More American women than ever are now the sole or primary moneymakers, a sign of the rising influence of working mothers.

Moms now keep finances afloat in 40 per cent of households with children, up from just 11 per cent in 1960.

While most of these families are headed by single mothers, a growing number are married mothers who bring in more income than their husbands, according to a study released on Wednesday by the Pew Research Center.

As the numbers have shifted, however, public attitudes have remained mixed regarding the impact of working mothers on families. People are not at all sure that it’s a good thing.

Demographers say the change is all but irreversible and is likely to bring added attention to child-care policies as well as government safety nets for vulnerable families.

‘This change is just another milestone in the dramatic transformation we have seen in family structure and family dynamics over the past 50 years or so,’ said Kim Parker, associate director with the Pew Social & Demographic Trends Project.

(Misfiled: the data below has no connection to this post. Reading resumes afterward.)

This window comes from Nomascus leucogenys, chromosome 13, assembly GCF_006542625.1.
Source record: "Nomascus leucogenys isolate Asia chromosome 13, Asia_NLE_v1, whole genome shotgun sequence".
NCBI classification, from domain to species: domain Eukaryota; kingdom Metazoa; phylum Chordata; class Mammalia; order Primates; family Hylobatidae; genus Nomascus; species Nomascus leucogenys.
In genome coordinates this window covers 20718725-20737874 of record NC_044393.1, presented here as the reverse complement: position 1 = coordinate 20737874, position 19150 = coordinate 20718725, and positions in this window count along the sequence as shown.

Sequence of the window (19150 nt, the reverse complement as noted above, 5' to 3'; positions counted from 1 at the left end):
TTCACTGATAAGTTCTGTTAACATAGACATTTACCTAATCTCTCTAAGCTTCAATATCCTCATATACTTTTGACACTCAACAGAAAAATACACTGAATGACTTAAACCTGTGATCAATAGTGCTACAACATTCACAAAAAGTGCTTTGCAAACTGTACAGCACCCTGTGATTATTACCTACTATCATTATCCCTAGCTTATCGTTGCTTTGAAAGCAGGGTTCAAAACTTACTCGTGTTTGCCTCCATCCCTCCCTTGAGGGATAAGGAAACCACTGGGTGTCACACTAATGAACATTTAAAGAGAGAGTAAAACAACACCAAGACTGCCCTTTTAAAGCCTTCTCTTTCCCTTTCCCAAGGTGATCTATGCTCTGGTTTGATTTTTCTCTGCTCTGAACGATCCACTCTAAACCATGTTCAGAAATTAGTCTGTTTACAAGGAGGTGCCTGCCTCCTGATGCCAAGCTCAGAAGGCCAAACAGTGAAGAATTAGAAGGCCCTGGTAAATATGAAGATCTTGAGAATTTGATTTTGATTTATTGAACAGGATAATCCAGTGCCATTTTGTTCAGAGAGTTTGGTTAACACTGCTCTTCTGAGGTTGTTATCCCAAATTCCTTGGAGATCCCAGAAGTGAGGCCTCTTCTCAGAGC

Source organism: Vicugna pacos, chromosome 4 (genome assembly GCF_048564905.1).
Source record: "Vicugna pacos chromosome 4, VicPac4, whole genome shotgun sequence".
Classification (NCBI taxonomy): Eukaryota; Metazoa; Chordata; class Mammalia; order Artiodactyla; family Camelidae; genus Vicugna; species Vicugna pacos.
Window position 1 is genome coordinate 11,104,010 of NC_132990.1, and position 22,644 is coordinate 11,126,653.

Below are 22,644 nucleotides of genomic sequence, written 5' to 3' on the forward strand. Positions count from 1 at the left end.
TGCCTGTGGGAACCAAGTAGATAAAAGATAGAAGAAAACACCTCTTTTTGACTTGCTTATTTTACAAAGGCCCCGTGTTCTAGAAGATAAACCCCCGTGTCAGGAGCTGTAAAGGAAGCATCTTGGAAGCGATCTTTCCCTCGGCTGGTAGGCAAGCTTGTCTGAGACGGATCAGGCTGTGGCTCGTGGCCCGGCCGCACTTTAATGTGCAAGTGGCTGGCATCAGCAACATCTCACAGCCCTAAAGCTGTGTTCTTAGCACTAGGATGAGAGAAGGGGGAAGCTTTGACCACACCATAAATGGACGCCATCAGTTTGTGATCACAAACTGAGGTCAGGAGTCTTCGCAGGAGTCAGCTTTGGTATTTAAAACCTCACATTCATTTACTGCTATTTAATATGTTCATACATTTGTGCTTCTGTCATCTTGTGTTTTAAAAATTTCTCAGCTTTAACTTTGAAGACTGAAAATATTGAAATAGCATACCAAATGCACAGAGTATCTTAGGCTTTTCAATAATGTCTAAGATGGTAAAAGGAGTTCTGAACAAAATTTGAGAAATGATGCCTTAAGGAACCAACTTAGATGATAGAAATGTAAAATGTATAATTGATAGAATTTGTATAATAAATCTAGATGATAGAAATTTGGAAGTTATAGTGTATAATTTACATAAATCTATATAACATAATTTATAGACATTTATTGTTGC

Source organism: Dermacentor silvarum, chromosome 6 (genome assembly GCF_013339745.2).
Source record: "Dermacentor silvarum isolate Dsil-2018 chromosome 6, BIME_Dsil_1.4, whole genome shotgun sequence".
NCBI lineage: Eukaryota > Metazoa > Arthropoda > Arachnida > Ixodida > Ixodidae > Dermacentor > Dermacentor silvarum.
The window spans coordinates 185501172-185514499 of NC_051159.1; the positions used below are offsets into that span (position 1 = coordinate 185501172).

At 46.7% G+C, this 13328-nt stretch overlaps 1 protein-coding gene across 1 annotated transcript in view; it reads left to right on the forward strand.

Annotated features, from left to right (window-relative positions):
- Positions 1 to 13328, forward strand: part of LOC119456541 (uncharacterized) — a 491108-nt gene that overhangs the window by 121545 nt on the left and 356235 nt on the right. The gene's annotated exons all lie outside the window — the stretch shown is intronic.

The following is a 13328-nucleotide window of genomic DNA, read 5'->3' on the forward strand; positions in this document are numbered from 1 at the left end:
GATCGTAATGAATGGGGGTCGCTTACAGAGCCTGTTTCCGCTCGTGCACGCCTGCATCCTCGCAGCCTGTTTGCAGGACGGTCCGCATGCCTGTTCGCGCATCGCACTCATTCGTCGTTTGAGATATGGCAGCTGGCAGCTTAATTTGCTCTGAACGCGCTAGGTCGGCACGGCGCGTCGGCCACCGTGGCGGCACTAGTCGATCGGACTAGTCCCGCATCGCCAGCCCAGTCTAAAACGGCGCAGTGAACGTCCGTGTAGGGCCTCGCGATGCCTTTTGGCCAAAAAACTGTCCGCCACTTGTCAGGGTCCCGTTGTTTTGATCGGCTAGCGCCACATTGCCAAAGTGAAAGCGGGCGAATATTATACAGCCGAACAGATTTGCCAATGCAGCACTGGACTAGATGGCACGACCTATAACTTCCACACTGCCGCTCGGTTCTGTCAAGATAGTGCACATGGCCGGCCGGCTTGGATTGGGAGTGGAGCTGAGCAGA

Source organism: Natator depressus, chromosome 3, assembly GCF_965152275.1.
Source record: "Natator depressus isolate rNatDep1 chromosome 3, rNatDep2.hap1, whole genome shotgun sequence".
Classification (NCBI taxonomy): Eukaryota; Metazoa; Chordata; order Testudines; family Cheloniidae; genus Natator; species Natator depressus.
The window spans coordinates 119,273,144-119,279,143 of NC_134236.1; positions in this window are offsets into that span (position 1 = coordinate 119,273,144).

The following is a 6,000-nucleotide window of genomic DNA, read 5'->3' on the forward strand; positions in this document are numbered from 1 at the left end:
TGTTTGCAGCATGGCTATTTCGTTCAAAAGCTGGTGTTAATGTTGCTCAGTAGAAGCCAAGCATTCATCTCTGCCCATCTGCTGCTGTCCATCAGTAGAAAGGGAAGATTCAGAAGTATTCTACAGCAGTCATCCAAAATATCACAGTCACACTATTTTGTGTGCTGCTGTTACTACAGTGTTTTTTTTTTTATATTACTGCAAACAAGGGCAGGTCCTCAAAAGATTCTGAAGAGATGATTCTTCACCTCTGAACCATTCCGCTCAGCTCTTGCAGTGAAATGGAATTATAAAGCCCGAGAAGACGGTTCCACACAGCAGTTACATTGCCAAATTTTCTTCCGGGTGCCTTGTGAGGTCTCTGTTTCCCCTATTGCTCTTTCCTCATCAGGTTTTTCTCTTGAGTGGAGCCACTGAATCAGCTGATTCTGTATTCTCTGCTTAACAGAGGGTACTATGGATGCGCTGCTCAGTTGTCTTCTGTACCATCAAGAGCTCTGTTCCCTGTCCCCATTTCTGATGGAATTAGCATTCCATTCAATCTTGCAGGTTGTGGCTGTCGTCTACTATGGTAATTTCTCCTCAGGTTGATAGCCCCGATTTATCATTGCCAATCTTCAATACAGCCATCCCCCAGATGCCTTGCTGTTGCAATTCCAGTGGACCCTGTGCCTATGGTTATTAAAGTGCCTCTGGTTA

‘Women’s roles have changed, marriage rates have declined – the family looks a lot different than it used to. The rise of breadwinner moms highlights the fact that, not only are more mothers balancing work and family these days, but the economic contributions mothers are making to their households have grown immensely.’

The trend is being driven mostly by long-term demographic changes, including higher rates of education and labor force participation dating back to the 1960s women’s movement.

Today, women are more likely than men to hold bachelor’s degrees, and they make up nearly half – 47 per cent – of the American workforce.


But recent changes in the economy, too, have played a part.

Big job losses in manufacturing and construction, fields that used to provide high pay to a mostly male workforce, have lifted the relative earnings of married women, even among those in mid-level positions such as teachers, nurses or administrators.

The jump in working women has been especially prominent among those who are mothers – from 37 per cent in 1968 to 65 per cent in 2011 – reflecting in part increases for those who went looking for jobs to lift sagging family income after the recent recession.